Print Publisher's Spotlight of Alan Cristea Gallery's recent editions by
IDRIS KHAN and CORNELIA PARKER
February 6 - March 12, 2016
Barbara Krakow Gallery is presenting a print publisher’s spotlight of recent publications by Alan Cristea Gallery. We will have, available to be seen, the five new Platinum-Palladium prints by Idris Khan that make up his “London” series and an exhibition of the twenty-one polymer photogravure etchings that make up Cornelia Parker’s ‘Thirty Pieces of Silver (Exposed)’.
During 1988 and 1989, Cornelia Parker created ‘Thirty Pieces of Silver’, a work consisting of over a thousand flattened silver objects (including plates, spoons, candlesticks, trophies, cigarette cases, teapots and trombones). The objects were all flattened by a steamroller at the artist’s request. She then arranged the objects into thirty circular groups, all of which were suspended about a foot from the floor by many thin wires. The title of the work refers to the biblical story of how Judas turned on Jesus in return for thirty pieces of silver. When the work was exhibited in the Hayward Gallery’s British Art Show of 1990, Parker commented on the work in the exhibition catalogue by saying, “Silver is commemorative; the objects are landmarks in people’s lives. I wanted to change their meaning, their visibility, their worth; that is why I flattened them, consigning them all to the same fate. As a child I used to crush coins on a railway track – you couldn’t spend the money afterwards but you kept the metal slivers for their own sake, as an imaginative currency and as physical proof of the destructive powers of the world. I find the pieces of silver have much more potential when their meaning as everyday objects has been eroded. ‘Thirty Pieces of Silver’ is about materiality and then about anti-matter. In the gallery, the ruined objects are ghostly levitating just above the floor, waiting to be reassessed in the light of their transformation. The title, because of its biblical references, alludes to money, to betrayal, to death and resurrection: more simply it is a literal description of the piece.”
Parker has since made many other works involving silver. The value and meaning of silver, as well as its physical properties, have been a source of continual fascination for her. She has said that this is “because it is the most reflective metal that exists and [it] also has the ability to be the opposite very dull and black, it has the plus and minus in one material. Also linguistically in terms of the use of silver in language, ‘silver tongued’, ‘silver lining’. It has a very poetic aura around it, it’s used in mirrors in which we see ourselves and in telescopes to look at the universe ... It’s part of our cultural make-up somehow; it has all kinds of ways of being in the world. Metals, in general, I love, but I think that silver is my favorite”.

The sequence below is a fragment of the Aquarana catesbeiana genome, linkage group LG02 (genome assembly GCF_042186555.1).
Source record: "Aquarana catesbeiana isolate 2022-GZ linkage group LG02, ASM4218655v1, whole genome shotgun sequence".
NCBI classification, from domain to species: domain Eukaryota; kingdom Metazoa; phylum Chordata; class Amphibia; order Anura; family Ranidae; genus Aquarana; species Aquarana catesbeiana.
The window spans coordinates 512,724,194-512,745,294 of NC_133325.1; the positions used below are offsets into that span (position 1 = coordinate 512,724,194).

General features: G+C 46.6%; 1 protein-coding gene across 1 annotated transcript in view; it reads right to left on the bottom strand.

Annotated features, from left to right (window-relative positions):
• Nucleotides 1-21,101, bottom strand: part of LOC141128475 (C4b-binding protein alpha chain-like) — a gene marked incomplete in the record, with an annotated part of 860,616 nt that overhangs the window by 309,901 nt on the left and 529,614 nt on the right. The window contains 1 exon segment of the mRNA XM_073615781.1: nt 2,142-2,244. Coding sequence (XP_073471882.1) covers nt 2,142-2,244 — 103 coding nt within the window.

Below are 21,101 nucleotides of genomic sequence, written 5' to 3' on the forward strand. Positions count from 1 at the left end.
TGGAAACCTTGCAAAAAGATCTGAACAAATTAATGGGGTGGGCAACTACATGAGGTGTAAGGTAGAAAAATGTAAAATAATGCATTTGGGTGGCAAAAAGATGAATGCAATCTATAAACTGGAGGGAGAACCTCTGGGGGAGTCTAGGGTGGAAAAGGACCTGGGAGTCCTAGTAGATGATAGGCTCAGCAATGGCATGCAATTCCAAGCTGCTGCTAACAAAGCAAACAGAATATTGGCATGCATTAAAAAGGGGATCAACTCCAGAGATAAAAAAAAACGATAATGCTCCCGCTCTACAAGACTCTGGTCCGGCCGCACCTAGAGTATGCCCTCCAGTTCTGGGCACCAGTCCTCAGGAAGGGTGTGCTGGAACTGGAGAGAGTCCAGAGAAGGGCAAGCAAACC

Parker continues this exploration of silver with the work in the current exhibition by using a group of found glass photographic negatives of antique silverware, originally produced for a 1960's Spink auction catalogue. Parker explains: “About 20 odd years ago, on an expedition down Brick Lane Sunday market, I came across these amazing 10”-12" glass photographic negatives of silverware that had been taken in the 60s for a Spink’s auction catalogue. I never really knew what to do with them and the boxes of plates were just languishing in the studio gathering dust. Here’s me squashing silver and there they are, the negatives, another kind of flattened silver sitting dormant in their glassine sleeves. Then when I started focusing on glass objects, and thinking more and more about Henry Fox Talbot, I remembered them. They were found objects too, so rather than using them as a photographic glass plate to print from, I focused on the physicality of the actual plate itself. With photogravure we are using a technique where you get a positive image of the negative, so they still remain negative and you get them encased in their glassine bags with all their wrinkles, tears and moirés. They also bear the scribbled notes the photographer made about what their exposure should be. There are three layers of time in the prints: the age of the antique objects, the 1960s when the photographic negatives were taken, and the present, when they are being made into photogravures. Some of the glass negatives are broken which leads to double exposures.”